A small part of the spike protein resembles a part of syncytin-1. But the sequence of amino acids that are similar in syncytin-1 and the coronavirus spike protein is quite short. In addition, these proteins are completely unrelated to each other, so there is no chance the body will confuse one for the other. In addition, if this were true, then we would be seeing infertility in people who had naturally developed antibodies to the spike protein because they recovered from mild COVID, which is not being reported. There’s a nice discussion of why this is fiction here. 

Severe Reactions to PEG

Perhaps the most ridiculous thing to place into an article with a January 12th publication date is that many people will likely get fatal reactions to a chemical used in the vaccine called PEG, which stands for polyethylene glycol. As of this morning in the US, 10 million people have received their first dose of these vaccines (2). Tens of millions have been vaccinated worldwide. The number of fatalities reported after vaccination is 1, which is still being investigated to see if that death has anything to do with getting the vaccine. That death occurred 16 days after getting the first shot, which makes a connection unlikely (4). However, even if it were causal, there is no drug you can take, including the Motrin you buy at the grocery store that has a safety profile of 1 in 10 million severe adverse events. For example, the NSAIDs you can buy at Target would kill thousands of people if administered to 10 million (5). These deaths would occur through GI bleeds, heart attacks, and strokes. Yet nobody thinks twice about popping a Motrin when their shoulder or back is sore.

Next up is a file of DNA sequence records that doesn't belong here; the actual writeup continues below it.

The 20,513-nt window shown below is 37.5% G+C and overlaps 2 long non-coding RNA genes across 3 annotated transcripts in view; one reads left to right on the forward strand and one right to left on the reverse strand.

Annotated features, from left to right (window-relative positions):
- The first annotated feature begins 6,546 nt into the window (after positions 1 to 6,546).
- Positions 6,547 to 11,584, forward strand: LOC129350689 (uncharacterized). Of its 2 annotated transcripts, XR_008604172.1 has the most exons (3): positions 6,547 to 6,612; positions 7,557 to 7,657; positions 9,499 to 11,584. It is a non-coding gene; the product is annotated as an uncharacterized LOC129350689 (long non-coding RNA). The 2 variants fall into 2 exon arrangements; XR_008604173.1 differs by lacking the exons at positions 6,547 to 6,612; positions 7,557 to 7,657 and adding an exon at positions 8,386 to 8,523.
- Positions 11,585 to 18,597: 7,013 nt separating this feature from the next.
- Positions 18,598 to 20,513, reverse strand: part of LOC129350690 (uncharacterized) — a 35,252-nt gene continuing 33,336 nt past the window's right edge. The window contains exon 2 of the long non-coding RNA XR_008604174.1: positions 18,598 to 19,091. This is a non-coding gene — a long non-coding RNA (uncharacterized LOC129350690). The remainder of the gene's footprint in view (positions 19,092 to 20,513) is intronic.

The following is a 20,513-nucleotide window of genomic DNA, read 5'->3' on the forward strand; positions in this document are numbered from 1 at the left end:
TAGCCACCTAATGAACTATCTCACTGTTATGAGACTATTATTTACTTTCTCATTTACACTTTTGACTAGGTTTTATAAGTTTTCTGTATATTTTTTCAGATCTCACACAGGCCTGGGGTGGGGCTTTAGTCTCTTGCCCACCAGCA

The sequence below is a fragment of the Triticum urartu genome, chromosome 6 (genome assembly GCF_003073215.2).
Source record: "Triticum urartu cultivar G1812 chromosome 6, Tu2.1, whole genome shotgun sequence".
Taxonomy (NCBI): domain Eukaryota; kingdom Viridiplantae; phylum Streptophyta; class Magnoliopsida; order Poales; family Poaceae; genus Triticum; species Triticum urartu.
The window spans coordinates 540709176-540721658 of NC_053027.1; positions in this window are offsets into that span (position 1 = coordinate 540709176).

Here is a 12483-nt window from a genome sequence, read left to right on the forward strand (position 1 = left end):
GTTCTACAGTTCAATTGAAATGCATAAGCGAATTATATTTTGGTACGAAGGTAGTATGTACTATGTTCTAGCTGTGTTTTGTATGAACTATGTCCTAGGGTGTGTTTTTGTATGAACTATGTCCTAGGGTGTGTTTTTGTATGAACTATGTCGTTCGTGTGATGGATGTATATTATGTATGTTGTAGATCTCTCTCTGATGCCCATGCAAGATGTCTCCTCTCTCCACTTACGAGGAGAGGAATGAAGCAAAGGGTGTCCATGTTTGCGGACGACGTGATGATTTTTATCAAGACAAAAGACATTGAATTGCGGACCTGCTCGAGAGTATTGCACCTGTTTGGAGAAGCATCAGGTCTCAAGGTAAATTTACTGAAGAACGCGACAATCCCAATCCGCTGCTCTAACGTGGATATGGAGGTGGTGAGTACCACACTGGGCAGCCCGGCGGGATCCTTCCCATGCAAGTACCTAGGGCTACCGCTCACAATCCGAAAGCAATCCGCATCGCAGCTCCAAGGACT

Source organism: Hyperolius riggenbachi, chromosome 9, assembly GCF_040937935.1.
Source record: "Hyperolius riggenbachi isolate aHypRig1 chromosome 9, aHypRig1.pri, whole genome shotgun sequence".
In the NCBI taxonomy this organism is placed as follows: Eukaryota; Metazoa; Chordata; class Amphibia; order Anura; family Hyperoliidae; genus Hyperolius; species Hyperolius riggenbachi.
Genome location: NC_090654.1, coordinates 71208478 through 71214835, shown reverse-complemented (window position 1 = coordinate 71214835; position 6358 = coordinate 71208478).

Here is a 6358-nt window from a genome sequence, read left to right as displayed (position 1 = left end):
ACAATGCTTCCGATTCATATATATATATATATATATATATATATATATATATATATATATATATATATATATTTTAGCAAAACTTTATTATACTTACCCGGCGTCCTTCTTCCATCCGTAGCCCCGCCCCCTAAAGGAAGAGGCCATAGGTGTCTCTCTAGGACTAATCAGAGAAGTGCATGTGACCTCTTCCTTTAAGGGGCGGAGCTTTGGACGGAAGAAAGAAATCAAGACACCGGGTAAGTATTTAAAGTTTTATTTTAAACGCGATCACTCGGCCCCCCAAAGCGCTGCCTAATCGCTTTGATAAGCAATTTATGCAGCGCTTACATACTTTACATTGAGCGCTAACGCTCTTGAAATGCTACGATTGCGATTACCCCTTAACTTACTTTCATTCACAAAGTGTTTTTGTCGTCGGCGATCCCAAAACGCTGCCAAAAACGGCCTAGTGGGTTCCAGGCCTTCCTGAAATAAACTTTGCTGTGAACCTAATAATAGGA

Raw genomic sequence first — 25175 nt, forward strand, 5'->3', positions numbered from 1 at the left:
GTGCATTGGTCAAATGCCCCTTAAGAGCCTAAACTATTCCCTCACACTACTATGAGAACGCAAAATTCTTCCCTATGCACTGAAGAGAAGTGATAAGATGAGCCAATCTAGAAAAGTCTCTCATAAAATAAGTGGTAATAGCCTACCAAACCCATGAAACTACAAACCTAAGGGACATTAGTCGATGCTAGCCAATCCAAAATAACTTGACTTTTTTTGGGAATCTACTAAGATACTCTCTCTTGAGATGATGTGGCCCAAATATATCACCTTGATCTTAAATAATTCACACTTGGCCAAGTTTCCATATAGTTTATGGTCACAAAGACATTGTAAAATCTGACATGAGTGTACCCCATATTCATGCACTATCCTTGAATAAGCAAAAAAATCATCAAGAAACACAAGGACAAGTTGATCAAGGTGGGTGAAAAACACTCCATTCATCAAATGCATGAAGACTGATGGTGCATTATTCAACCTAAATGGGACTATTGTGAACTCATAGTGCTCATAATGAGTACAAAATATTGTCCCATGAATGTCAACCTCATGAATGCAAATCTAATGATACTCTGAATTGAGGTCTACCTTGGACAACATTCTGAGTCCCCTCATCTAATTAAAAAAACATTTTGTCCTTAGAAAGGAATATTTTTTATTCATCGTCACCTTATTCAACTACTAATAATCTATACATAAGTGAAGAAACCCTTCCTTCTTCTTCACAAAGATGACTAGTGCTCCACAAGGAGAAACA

Pointing Out What We Don’t Know Versus Stoking Irrational Fear

Some of the Mercola article above points out what we don’t know. For example, it’s reasonable to say that since these vaccines were developed under operation Warp Speed that the data is still being collected. However, the points made in this article are demonstrably untrue and being copy/pasted all over the Internet, eroding the public’s confidence in this vaccine. That’s just stoking irrational fear in people who will never have or take the time to double-check what they read.

The upshot? I still like much of what Mercola writes, but this article is clearly irresponsible. Given that he is trusted by many in the natural health community, he should retract this one.